Did Black Men Serve in Confederate Armies Part III


A commenter to a post about the Gamble Plantation asserted that many blacks freely served in Confederate armies. This falsehood is widely believed among the “heritage not hate” Confederate monument and flag supporters, neo-Confederates, and some southern educated white Southerners. Some of those who spoke at the recent Hillsborough County Council meetings in favor of preserving the County’s Confederate Soldiers Monument on the Courthouse grounds told this canard to the Commissioners.

I’ve written about this subject in two previous posts, Part I and Part II. In Part II, I described the Cleburne Memorial of January 1864. This proposal, to enlist black men in return for their freedom, by Major General Patrick R. Cleburne, one of the South’s best division commanders, was so scandalous that Jefferson Davis ordered it kept secret, and the Confederate War Department ordered all copies destroyed. A single surviving copy was found decades later in some regimental papers. If the Confederates had been enlisting black men as soldiers Cleburne’s proposal would have been unnecessary. If the enlistment of black men were merely undesired, as it was at the beginning of the war in the North, then the strict secrecy and destruction of all evidence of the proposal would have been unnecessary too. The Confederate government and Confederate armies did not enlist black men.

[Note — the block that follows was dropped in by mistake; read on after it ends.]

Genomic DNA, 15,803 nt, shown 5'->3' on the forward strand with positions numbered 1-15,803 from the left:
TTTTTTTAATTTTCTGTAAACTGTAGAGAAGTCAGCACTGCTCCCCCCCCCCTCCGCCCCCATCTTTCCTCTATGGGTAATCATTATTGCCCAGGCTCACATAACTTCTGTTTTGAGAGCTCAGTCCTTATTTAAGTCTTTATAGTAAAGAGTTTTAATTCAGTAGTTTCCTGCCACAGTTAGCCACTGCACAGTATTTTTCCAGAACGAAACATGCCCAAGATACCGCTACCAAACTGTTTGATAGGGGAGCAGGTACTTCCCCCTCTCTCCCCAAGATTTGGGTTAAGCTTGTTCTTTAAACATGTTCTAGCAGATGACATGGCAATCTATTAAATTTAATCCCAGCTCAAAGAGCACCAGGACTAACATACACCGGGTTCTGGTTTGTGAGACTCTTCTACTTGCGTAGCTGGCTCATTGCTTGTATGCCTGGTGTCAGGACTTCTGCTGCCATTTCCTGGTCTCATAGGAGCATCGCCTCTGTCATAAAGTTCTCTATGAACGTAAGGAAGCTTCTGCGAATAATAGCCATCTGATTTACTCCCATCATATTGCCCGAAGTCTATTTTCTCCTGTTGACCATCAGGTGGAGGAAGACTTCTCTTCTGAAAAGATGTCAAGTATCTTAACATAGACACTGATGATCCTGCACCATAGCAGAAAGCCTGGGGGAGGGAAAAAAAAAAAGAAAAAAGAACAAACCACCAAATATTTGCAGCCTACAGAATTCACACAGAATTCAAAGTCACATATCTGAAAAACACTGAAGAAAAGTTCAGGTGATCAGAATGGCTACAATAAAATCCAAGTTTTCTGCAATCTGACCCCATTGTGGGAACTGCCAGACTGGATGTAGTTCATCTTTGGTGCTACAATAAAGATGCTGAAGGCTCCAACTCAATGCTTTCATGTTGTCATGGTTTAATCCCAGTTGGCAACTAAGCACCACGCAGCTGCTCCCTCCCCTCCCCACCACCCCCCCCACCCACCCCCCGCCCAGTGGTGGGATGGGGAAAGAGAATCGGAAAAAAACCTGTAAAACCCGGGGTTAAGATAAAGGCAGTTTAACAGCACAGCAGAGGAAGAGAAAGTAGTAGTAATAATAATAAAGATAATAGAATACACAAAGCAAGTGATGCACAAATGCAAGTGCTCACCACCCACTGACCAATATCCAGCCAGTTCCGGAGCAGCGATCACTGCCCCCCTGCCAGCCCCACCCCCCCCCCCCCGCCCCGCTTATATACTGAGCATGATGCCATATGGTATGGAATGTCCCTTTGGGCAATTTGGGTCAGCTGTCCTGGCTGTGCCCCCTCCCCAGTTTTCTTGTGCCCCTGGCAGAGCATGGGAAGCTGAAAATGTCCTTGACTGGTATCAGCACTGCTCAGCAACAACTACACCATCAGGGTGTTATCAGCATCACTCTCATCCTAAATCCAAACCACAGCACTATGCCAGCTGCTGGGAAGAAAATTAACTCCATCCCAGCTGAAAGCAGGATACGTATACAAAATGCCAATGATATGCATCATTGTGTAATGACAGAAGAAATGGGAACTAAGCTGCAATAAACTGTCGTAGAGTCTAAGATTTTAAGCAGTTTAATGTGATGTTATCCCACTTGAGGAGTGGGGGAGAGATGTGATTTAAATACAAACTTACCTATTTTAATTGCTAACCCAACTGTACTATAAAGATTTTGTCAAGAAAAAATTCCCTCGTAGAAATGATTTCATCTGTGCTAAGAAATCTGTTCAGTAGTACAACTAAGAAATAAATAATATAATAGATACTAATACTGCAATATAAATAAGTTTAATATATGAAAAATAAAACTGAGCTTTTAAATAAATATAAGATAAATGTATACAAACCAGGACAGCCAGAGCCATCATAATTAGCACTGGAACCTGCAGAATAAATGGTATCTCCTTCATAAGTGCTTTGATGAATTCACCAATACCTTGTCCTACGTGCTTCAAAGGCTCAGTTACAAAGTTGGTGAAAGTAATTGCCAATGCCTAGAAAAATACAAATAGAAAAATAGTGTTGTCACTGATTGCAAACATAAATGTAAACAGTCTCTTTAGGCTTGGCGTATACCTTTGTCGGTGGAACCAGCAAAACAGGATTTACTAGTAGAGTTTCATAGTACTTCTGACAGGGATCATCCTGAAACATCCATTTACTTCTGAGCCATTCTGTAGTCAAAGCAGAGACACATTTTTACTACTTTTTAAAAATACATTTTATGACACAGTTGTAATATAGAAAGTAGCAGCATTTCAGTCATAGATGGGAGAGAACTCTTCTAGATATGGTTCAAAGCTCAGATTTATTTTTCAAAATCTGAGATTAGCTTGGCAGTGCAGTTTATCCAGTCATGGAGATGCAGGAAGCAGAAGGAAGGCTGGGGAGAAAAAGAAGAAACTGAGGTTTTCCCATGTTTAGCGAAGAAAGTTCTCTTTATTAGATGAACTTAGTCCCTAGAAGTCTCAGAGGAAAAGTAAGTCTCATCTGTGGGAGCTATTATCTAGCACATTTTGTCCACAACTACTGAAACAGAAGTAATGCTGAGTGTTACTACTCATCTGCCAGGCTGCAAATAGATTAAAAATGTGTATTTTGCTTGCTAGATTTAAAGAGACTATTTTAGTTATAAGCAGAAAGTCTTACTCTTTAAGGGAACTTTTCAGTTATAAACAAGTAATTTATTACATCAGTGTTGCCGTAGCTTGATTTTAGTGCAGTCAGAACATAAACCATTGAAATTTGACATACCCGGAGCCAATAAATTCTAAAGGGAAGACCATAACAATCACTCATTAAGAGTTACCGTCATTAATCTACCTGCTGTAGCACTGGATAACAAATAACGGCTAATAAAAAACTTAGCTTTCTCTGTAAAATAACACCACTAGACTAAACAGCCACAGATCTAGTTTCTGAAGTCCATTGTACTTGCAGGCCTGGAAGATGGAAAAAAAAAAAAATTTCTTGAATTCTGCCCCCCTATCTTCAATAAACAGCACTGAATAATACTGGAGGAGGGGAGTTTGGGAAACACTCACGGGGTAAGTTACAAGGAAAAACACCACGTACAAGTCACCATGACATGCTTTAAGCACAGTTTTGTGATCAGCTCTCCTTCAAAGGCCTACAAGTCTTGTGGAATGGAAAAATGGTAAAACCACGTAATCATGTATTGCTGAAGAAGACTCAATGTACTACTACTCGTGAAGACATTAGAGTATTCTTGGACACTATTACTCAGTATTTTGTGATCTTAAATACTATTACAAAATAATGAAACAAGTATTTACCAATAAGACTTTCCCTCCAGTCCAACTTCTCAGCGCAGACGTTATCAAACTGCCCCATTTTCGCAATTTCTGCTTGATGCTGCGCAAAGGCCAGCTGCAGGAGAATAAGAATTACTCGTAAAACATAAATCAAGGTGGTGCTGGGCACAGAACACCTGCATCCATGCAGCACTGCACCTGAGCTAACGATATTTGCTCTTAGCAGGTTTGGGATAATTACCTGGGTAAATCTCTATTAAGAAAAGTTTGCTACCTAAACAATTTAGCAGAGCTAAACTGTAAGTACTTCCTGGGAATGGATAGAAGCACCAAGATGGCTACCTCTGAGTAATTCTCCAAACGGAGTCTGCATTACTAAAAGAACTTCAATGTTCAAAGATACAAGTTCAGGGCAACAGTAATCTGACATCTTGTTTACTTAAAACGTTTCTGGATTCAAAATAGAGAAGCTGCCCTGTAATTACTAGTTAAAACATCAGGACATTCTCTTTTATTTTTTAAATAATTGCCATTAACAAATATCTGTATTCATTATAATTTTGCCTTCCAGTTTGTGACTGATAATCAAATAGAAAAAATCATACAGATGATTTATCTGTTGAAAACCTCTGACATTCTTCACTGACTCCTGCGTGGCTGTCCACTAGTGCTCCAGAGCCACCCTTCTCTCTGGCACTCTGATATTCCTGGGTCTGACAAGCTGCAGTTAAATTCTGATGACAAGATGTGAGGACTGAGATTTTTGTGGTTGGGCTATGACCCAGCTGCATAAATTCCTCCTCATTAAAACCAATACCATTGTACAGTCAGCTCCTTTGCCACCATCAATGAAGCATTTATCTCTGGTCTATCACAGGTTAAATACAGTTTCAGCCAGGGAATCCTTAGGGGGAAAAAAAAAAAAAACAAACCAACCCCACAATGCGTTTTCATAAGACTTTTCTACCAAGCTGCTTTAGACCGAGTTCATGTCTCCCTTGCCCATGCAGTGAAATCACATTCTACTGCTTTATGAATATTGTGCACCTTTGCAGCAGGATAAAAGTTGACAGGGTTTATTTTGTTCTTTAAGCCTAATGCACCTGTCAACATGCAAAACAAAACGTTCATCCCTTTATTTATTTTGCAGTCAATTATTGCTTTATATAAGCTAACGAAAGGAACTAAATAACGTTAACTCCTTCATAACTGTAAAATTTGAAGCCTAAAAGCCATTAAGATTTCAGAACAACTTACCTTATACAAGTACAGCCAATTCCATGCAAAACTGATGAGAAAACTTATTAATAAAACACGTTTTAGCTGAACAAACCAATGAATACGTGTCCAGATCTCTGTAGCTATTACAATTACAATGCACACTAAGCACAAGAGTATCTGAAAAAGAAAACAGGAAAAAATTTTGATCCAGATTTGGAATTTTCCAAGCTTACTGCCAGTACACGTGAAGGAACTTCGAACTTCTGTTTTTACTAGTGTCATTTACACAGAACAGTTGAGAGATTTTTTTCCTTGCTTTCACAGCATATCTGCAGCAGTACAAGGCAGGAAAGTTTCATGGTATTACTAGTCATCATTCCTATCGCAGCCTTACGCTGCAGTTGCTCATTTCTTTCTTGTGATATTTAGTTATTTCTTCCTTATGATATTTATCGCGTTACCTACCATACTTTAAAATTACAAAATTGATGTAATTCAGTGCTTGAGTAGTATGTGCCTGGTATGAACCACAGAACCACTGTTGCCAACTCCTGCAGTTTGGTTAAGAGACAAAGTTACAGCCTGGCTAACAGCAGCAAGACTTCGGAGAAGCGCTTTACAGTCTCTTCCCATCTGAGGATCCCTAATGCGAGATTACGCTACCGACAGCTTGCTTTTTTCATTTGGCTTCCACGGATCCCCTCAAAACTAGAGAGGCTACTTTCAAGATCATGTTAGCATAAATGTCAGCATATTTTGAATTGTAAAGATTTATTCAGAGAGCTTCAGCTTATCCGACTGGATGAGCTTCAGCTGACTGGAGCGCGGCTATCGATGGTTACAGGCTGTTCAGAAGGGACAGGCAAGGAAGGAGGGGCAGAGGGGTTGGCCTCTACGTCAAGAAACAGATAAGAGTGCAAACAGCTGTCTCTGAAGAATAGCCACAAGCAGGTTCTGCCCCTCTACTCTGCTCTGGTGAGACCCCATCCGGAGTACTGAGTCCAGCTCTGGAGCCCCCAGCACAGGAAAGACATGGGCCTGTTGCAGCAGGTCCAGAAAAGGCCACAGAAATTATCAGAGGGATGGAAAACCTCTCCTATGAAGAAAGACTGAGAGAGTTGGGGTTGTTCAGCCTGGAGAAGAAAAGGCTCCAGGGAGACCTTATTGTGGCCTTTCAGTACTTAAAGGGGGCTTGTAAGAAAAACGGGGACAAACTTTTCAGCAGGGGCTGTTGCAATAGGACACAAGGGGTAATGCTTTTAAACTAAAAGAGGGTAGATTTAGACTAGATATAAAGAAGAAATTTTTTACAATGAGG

How did white Southerners, Confederate officials, officers and soldiers view armed black men, such as the soldiers in the United States Colored Troops regiments? They were horrified at the thought. They did not consider them legitimate soldiers worthy of respect due honorable enemies according to the laws of war of that time.

Confederate soldiers were enraged to face black armed men. There are well-known incidents, such as at Ft. Pillow and at the Battle of the Crater, in which Confederate soldiers shot down surrendering black men. But this must have been common, if unremarked. A case I know about is the battle of Olustee, a place in northern Florida. This was the largest battle fought in Florida, which was on no strategic interest to either side. About 5000 Confederates blocked a force of about 5000 U. S. Army troops including regiments of black soldiers. Among those regiments was the famous 54th Massachusetts. This battle was a Confederate victory, and Union forces left the field. Confederate soldiers murdered wounded black men who remained on the field. This fact is not known from official records, of course. But Confederate men described what they did or what they saw in letters home, some of which have survived to be read by historians. Supportive of the reports in these letters is the fact that the ratio of dead Union soldiers to all casualties was much higher than in typical Civil War battles.